I’ve been confused about place names for a long time. The idea that the French didn’t pronounce their country ‘France’ was introduced to me quite early. The idea that Paris wasn’t pronounced by the French as the English pronounce Paris was also fascinating to me as a child.
Standing on the banks of the River Tiber in Rome I’m also struck that it’s not called the Tiber at all, but called the Tevere by Italians. I’m also in Roma rather than Rome.
We’re walking along the river on the waterfront boulevard called the lungotevere when we see a Grey Heron. It’s as still as an ancient Roman statue in the reeds. It flies off and lands on one of the many bridges which span the river.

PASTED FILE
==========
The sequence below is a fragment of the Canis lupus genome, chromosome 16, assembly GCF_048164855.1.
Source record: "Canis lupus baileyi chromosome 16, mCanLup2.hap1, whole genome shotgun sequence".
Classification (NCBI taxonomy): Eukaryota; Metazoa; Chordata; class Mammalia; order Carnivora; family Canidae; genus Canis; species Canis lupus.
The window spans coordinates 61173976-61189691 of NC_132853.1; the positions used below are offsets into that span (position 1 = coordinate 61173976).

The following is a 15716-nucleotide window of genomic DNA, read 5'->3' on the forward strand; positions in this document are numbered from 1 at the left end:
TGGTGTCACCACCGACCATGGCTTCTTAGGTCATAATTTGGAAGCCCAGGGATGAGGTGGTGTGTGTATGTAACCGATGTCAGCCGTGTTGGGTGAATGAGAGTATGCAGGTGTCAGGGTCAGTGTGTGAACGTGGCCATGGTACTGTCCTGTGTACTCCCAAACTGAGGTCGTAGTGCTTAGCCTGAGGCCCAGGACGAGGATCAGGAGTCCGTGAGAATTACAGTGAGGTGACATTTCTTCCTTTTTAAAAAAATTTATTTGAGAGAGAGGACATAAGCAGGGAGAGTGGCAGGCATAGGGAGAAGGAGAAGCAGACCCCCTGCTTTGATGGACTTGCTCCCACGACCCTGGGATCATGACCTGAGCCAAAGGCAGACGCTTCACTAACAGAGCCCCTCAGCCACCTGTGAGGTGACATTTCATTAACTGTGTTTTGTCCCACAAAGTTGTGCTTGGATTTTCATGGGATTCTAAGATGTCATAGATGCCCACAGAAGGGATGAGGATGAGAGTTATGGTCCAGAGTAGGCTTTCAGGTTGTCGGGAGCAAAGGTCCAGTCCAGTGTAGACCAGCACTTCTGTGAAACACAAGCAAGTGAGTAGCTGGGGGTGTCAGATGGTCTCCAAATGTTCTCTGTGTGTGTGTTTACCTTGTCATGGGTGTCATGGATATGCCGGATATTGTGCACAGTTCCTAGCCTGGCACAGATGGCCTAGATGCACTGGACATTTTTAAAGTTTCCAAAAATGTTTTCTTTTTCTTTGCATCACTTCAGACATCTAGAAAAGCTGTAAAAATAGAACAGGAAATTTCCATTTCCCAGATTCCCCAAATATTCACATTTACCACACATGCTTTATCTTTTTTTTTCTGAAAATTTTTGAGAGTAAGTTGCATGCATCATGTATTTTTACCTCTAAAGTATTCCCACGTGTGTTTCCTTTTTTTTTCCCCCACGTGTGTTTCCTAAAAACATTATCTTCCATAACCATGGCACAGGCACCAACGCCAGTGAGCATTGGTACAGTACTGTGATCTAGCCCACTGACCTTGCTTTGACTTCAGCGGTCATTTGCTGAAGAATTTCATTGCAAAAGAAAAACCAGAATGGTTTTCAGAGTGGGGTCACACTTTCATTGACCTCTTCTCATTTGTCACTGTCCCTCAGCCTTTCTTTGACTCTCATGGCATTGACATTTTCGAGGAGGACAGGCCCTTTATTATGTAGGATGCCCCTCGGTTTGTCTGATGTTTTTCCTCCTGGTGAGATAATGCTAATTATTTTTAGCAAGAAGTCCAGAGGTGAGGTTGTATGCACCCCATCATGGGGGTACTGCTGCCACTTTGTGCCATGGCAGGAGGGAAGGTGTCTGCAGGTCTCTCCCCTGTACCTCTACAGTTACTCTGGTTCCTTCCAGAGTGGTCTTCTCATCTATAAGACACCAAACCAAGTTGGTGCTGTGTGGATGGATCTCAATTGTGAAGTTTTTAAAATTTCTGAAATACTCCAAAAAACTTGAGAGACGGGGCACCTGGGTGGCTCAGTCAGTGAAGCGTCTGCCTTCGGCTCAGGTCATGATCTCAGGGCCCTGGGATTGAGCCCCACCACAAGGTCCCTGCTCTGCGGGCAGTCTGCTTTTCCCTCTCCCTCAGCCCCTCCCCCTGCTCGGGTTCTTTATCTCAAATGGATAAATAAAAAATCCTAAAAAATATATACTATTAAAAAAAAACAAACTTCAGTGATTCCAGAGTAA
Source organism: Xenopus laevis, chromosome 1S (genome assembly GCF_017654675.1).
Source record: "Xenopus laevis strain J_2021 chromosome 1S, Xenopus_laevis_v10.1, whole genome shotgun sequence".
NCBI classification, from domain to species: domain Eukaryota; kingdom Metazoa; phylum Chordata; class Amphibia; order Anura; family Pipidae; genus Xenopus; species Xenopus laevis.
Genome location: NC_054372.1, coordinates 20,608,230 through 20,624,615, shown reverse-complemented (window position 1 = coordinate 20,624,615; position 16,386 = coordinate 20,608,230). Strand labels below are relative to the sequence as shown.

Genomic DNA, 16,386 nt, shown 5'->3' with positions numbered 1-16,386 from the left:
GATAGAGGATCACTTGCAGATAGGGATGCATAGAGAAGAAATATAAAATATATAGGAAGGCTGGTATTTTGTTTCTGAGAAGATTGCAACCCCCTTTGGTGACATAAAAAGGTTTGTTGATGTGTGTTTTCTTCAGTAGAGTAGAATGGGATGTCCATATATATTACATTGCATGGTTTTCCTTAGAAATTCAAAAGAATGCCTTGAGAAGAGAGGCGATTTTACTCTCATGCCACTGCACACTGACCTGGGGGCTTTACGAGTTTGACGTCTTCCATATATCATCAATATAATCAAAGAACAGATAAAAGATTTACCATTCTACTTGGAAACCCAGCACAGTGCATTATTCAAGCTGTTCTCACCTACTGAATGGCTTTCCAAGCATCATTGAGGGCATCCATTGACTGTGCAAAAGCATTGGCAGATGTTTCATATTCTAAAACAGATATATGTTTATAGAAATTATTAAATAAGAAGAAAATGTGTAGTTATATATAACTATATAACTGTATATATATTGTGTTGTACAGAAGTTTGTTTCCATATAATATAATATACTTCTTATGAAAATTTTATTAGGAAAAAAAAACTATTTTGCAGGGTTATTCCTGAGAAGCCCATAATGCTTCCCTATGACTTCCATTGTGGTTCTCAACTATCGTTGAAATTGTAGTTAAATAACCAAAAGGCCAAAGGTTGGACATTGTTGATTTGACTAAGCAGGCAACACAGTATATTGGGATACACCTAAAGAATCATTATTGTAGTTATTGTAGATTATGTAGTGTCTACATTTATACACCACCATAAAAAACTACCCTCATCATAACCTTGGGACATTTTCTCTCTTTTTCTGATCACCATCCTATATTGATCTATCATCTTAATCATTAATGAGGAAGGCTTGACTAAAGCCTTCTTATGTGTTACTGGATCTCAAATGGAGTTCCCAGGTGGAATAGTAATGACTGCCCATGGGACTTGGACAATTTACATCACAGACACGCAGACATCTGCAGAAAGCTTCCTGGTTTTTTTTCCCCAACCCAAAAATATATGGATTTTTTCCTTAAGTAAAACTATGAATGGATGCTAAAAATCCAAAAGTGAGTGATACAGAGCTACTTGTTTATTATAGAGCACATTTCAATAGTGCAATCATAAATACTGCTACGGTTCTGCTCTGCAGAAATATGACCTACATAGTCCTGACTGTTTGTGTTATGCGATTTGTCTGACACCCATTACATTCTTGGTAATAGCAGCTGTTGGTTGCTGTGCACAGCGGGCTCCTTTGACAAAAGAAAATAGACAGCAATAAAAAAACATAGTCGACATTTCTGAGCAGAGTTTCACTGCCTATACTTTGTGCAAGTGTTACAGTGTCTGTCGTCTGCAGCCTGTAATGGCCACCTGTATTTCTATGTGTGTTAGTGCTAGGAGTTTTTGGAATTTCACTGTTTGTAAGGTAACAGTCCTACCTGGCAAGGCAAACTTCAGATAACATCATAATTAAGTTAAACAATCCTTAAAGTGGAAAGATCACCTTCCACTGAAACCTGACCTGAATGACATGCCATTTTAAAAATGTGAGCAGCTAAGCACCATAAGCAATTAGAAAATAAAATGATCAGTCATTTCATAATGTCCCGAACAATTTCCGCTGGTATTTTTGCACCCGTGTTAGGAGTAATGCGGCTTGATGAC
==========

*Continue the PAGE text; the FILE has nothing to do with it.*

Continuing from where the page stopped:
Herons have also colonised central London and I spent some time taking portraits of them in The Regent’s Park in the autumn:
That’s London, or, as the Italians call it, Londra.
As we watch, our Italian Heron is overcome by the urge to have a good scratch:
Those yellow eyes are so extreme.
We’ve been spotted:
It soon relaxes when it judges we aren’t a threat:
And then stays there all day:
The Grey Heron isn’t called the Grey Heron in Italian either, it’s called the airone cenerino. The translation of airone cenerino? Heron Grey.
Here’s the Grey Heron from my series looking through the pages of a 1950s Ladybird book:
What a magnificent bird.